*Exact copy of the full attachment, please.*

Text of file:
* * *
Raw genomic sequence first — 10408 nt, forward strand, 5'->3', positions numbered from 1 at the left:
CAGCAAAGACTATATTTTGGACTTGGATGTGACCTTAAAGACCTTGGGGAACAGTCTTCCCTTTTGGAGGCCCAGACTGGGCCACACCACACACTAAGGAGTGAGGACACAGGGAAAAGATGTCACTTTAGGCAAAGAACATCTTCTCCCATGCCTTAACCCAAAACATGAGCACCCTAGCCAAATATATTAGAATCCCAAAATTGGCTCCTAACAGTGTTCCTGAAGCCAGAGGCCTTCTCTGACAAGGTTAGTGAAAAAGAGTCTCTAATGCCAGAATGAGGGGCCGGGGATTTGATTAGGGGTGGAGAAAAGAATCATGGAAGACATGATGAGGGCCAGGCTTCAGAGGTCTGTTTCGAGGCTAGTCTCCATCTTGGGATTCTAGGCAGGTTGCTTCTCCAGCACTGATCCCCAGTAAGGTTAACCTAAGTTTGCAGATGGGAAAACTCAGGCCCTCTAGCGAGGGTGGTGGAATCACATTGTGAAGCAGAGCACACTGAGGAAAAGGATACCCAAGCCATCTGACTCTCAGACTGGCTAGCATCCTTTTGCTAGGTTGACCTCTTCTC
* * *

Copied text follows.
Raw genomic sequence first — 10408 nt, forward strand, 5'->3', positions numbered from 1 at the left:
CAGCAAAGACTATATTTTGGACTTGGATGTGACCTTAAAGACCTTGGGGAACAGTCTTCCCTTTTGGAGGCCCAGACTGGGCCACACCACACACTAAGGAGTGAGGACACAGGGAAAAGATGTCACTTTAGGCAAAGAACATCTTCTCCCATGCCTTAACCCAAAACATGAGCACCCTAGCCAAATATATTAGAATCCCAAAATTGGCTCCTAACAGTGTTCCTGAAGCCAGAGGCCTTCTCTGACAAGGTTAGTGAAAAAGAGTCTCTAATGCCAGAATGAGGGGCCGGGGATTTGATTAGGGGTGGAGAAAAGAATCATGGAAGACATGATGAGGGCCAGGCTTCAGAGGTCTGTTTCGAGGCTAGTCTCCATCTTGGGATTCTAGGCAGGTTGCTTCTCCAGCACTGATCCCCAGTAAGGTTAACCTAAGTTTGCAGATGGGAAAACTCAGGCCCTCTAGCGAGGGTGGTGGAATCACATTGTGAAGCAGAGCACACTGAGGAAAAGGATACCCAAGCCATCTGACTCTCAGACTGGCTAGCATCCTTTTGCTAGGTTGACCTCTTCTC